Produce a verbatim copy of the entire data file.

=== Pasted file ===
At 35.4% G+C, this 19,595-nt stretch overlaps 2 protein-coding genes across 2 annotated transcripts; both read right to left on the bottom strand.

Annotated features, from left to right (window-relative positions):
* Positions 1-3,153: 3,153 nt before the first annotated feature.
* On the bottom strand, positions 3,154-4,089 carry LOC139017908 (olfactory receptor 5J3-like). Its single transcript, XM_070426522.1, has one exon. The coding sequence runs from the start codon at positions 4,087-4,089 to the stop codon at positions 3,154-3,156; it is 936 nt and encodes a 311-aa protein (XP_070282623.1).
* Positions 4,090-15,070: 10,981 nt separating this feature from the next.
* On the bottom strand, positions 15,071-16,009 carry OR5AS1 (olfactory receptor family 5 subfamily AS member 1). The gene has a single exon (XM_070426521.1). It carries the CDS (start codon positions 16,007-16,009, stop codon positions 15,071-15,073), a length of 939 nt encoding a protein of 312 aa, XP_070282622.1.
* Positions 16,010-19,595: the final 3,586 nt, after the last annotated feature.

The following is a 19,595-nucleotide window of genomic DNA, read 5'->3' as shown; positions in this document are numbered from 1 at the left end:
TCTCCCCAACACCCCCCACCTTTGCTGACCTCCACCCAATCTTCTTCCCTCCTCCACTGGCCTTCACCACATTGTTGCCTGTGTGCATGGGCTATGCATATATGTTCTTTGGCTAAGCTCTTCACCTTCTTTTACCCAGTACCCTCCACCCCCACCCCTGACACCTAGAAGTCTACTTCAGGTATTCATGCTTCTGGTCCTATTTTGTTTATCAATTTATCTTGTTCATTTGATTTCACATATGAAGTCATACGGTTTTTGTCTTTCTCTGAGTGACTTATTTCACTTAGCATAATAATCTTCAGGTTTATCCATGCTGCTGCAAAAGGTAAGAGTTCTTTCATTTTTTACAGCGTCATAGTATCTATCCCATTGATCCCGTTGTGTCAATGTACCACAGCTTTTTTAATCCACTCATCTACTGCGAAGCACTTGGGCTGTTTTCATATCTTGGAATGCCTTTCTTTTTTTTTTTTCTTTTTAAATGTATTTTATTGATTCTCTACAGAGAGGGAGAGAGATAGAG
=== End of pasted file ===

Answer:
At 35.4% G+C, this 19,595-nt stretch overlaps 2 protein-coding genes across 2 annotated transcripts; both read right to left on the bottom strand.

Annotated features, from left to right (window-relative positions):
* Positions 1-3,153: 3,153 nt before the first annotated feature.
* On the bottom strand, positions 3,154-4,089 carry LOC139017908 (olfactory receptor 5J3-like). Its single transcript, XM_070426522.1, has one exon. The coding sequence runs from the start codon at positions 4,087-4,089 to the stop codon at positions 3,154-3,156; it is 936 nt and encodes a 311-aa protein (XP_070282623.1).
* Positions 4,090-15,070: 10,981 nt separating this feature from the next.
* On the bottom strand, positions 15,071-16,009 carry OR5AS1 (olfactory receptor family 5 subfamily AS member 1). The gene has a single exon (XM_070426521.1). It carries the CDS (start codon positions 16,007-16,009, stop codon positions 15,071-15,073), a length of 939 nt encoding a protein of 312 aa, XP_070282622.1.
* Positions 16,010-19,595: the final 3,586 nt, after the last annotated feature.

The following is a 19,595-nucleotide window of genomic DNA, read 5'->3' as shown; positions in this document are numbered from 1 at the left end:
TCTCCCCAACACCCCCCACCTTTGCTGACCTCCACCCAATCTTCTTCCCTCCTCCACTGGCCTTCACCACATTGTTGCCTGTGTGCATGGGCTATGCATATATGTTCTTTGGCTAAGCTCTTCACCTTCTTTTACCCAGTACCCTCCACCCCCACCCCTGACACCTAGAAGTCTACTTCAGGTATTCATGCTTCTGGTCCTATTTTGTTTATCAATTTATCTTGTTCATTTGATTTCACATATGAAGTCATACGGTTTTTGTCTTTCTCTGAGTGACTTATTTCACTTAGCATAATAATCTTCAGGTTTATCCATGCTGCTGCAAAAGGTAAGAGTTCTTTCATTTTTTACAGCGTCATAGTATCTATCCCATTGATCCCGTTGTGTCAATGTACCACAGCTTTTTTAATCCACTCATCTACTGCGAAGCACTTGGGCTGTTTTCATATCTTGGAATGCCTTTCTTTTTTTTTTTTCTTTTTAAATGTATTTTATTGATTCTCTACAGAGAGGGAGAGAGATAGAG